Griffin and the offense continued to hum. The sophomore eclipsed 100 yards for the eighth consecutive game of the season. Elia returned in fine fashion and scored three times in the 35-0 rout.

After the game, Stolz said: "If Ohio State isn't the best team in the nation, I hope I never play the No. 1 team."

November 24th • #4 Michigan • Michigan Stadium
The week before The Game, the top-ranked Buckeyes embarrassed Iowa (0–9) 55-13. Griffin set a new single-game record with 246 rushing yards and Elia recorded four touchdowns on just 11 yards rushing. 

How dominant was Ohio State's defense in 1973? Iowa scored the first points against the Buckeyes in 15 quarters, and it came against the reserves. Through nine games, Ohio State outscored its opponents 361-33. 

The Buckeyes entered the 70th version of The Game as favorites, despite the fact No. 4 Michigan (10–0) had not lost a home game in four seasons. 

The first half was all Ohio State and it appeared the Buckeyes were on their way to a victory. A recap from the Cleveland Plain Dealer:

Ohio State got on the scoreboard first when Blair Conway kicked a 31-yard field goal early in the second quarter after a Buckeye drive stalled on the Michigan 14.

The Buckeyes then marched 55 yards in eight plays to up their lead to 10-0 as Griffin and freshman fullback Pete Johnson did most of the rushing. Archie had 41 yards and with the ball on the five, Johnson carried three Michigan defenders with him into the end zone. Conway kicked the placement.

Ohio State clearly dominated the first half, piling up 143 yards to 86 for Michigan. Griffin rushed for 99.

The Buckeyes maintained the 10-0 lead through the third quarter. However, Hayes made a key decision late in that stanza that shifted the momentum. Facing 4th-and-2 on the Michigan 42, Ohio State's coach elected to go for a first down. But Michigan stopped Green and took over possession. 

Michigan used the field position to set up Mike Lantry's 30-yard field goal to make it 10-3. The Wolverines and their fans had hope.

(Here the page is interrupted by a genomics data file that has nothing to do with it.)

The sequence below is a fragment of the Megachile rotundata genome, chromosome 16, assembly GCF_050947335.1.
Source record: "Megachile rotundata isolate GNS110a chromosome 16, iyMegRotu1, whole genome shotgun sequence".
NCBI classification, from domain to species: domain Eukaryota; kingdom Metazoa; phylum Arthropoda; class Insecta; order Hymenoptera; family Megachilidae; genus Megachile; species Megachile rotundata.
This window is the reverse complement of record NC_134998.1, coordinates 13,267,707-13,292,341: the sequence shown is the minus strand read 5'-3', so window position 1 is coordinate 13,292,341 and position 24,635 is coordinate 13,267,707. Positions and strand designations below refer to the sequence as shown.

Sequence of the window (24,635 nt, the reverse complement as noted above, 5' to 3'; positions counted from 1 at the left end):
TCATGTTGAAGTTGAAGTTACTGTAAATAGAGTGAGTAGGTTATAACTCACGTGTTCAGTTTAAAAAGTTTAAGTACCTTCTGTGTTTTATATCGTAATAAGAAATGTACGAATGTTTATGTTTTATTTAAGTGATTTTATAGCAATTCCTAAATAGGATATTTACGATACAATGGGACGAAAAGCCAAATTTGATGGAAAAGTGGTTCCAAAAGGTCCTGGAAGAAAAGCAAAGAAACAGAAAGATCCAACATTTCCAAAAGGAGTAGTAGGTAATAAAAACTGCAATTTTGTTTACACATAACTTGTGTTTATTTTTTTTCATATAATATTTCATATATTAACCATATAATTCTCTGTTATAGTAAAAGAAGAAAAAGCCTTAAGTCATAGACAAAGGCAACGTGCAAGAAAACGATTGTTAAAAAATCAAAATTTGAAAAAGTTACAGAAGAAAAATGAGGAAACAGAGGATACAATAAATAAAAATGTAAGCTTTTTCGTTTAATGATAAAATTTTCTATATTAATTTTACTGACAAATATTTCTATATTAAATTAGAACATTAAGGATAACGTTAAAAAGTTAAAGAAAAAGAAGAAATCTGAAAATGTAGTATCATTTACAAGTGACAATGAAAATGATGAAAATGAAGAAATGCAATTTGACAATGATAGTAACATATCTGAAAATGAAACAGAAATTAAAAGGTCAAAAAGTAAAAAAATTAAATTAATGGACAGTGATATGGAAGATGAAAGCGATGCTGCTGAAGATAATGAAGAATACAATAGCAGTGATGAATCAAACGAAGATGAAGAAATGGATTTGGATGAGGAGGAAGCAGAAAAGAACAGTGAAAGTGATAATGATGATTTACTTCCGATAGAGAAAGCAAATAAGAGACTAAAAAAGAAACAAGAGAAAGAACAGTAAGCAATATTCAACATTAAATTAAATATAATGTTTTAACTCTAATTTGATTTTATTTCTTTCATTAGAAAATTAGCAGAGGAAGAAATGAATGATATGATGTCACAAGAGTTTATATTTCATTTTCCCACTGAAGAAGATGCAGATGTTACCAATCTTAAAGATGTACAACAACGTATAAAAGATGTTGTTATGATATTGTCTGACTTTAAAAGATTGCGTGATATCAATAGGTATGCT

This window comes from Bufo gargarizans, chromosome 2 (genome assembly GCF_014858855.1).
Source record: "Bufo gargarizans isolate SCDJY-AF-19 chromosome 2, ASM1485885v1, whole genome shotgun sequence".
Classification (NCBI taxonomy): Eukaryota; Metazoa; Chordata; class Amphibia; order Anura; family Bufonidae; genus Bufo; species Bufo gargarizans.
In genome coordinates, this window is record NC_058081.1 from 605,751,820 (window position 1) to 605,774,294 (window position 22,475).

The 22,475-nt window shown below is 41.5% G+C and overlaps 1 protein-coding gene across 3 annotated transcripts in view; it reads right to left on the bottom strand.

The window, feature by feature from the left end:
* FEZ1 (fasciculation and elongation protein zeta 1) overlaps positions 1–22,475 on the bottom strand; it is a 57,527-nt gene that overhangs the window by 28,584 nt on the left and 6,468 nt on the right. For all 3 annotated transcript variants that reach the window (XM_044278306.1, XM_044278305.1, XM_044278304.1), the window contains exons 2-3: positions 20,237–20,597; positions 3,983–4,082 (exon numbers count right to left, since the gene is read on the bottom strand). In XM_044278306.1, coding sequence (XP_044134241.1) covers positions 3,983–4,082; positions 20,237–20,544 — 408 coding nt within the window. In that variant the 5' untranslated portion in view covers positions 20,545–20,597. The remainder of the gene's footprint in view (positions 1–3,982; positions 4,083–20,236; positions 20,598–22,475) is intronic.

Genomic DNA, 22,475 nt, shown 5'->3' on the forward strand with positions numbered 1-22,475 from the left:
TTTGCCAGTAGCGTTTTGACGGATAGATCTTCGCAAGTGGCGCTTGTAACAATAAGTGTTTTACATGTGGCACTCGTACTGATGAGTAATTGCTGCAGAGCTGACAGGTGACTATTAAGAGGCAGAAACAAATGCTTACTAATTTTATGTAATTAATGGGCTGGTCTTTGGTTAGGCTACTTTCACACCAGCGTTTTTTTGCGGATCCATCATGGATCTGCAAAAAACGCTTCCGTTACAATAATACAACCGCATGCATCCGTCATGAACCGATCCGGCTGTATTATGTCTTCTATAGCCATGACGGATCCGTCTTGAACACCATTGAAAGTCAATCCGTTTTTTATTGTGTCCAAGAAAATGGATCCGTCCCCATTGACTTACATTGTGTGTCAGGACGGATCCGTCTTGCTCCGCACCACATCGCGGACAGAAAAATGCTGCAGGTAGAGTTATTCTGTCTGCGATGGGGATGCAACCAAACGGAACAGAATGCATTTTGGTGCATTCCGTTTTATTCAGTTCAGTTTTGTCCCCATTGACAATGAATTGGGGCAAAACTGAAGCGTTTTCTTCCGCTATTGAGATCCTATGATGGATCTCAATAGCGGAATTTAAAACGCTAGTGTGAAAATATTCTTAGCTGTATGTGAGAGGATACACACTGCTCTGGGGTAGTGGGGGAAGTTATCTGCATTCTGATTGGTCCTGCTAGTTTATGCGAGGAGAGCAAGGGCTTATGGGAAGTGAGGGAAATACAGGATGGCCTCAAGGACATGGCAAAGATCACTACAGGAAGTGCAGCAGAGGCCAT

The tying score from the Cleveland Plain Dealer:

(Dennis) Franklin's 27-yard heave to Paul Seal was one of the key plays in the seven-play, 55-yard drive that pulled the Wolves even. In this march, Shuttlesworth was the workhorse. He powered Michigan to the Ohio 10. The touchdown came with 9:32 left to play on a sweep by Franklin on a fourth-down-and-inches to go play.

Lantry made the point after to tie the game.

Ohio State's next possession featured seven straight runs, but it stalled at the Michigan 44-yard line. Facing 4th-and-4 at the 44, Hayes decided to punt and the Wolverines fair caught it at their own 12.

Franklin guided his team on the ensuing drive until he broke his collarbone. Larry Cipa entered as his replacement but the drive stalled at the Buckeyes' 41 with the Wolverines staring at a 4th-and-3 with just over one minute left. Schembechler opted to attempt a 58-yard field goal instead of going for the first down. Lantry's kick missed wide left giving Ohio State time to win the game.

In 1973, officials placed a missed field goal that went through the end zone at the 20, not the spot where the ball was kicked. Needing 80 yards with little time, Hayes put Hare in the game to replace Green. On the first play from scrimmage, Hare threw an interception to Tom Drake. 

With an unexpected opportunity, Michigan moved the ball to the 33 and gave Lantry another chance to be the hero.   

Mike Lantry's second attempt for victory:

The tie gave Hayes his ninth Big Ten title in 23 years at Ohio State. The tie also put the athletic directors in charge of naming the Big Ten's Rose Bowl representative. If the conference still had the "no-repeat" rule Michigan would have been the choice, but that rule was abolished a year earlier and the athletic directors had to vote.